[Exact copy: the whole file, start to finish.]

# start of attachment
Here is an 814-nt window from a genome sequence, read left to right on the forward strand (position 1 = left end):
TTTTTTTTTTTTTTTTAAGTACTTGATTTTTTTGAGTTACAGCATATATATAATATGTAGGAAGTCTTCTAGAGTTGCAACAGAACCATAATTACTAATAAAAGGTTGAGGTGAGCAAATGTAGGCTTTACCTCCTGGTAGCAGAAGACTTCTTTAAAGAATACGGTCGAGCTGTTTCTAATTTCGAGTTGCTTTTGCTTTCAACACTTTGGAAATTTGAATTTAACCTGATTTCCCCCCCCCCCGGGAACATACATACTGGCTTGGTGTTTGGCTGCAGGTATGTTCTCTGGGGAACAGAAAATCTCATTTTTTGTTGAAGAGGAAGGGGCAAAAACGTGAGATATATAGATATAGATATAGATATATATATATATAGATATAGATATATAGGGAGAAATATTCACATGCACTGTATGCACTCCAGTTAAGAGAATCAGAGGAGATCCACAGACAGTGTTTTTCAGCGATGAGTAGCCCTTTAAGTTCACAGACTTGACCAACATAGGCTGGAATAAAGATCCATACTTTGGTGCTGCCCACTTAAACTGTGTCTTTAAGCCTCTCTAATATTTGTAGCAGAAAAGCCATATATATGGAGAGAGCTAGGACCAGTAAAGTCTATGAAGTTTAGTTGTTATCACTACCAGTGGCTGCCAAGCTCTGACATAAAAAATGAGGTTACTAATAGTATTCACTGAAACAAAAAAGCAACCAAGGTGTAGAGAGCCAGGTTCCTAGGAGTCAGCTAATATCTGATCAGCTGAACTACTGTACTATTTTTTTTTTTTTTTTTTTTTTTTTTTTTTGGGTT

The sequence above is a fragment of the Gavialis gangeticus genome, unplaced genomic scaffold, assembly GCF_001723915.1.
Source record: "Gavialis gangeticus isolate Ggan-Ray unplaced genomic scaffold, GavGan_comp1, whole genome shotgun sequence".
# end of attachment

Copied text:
Here is an 814-nt window from a genome sequence, read left to right on the forward strand (position 1 = left end):
TTTTTTTTTTTTTTTTAAGTACTTGATTTTTTTGAGTTACAGCATATATATAATATGTAGGAAGTCTTCTAGAGTTGCAACAGAACCATAATTACTAATAAAAGGTTGAGGTGAGCAAATGTAGGCTTTACCTCCTGGTAGCAGAAGACTTCTTTAAAGAATACGGTCGAGCTGTTTCTAATTTCGAGTTGCTTTTGCTTTCAACACTTTGGAAATTTGAATTTAACCTGATTTCCCCCCCCCCCGGGAACATACATACTGGCTTGGTGTTTGGCTGCAGGTATGTTCTCTGGGGAACAGAAAATCTCATTTTTTGTTGAAGAGGAAGGGGCAAAAACGTGAGATATATAGATATAGATATAGATATATATATATATAGATATAGATATATAGGGAGAAATATTCACATGCACTGTATGCACTCCAGTTAAGAGAATCAGAGGAGATCCACAGACAGTGTTTTTCAGCGATGAGTAGCCCTTTAAGTTCACAGACTTGACCAACATAGGCTGGAATAAAGATCCATACTTTGGTGCTGCCCACTTAAACTGTGTCTTTAAGCCTCTCTAATATTTGTAGCAGAAAAGCCATATATATGGAGAGAGCTAGGACCAGTAAAGTCTATGAAGTTTAGTTGTTATCACTACCAGTGGCTGCCAAGCTCTGACATAAAAAATGAGGTTACTAATAGTATTCACTGAAACAAAAAAGCAACCAAGGTGTAGAGAGCCAGGTTCCTAGGAGTCAGCTAATATCTGATCAGCTGAACTACTGTACTATTTTTTTTTTTTTTTTTTTTTTTTTTTTTTGGGTT

The sequence above is a fragment of the Gavialis gangeticus genome, unplaced genomic scaffold, assembly GCF_001723915.1.
Source record: "Gavialis gangeticus isolate Ggan-Ray unplaced genomic scaffold, GavGan_comp1, whole genome shotgun sequence".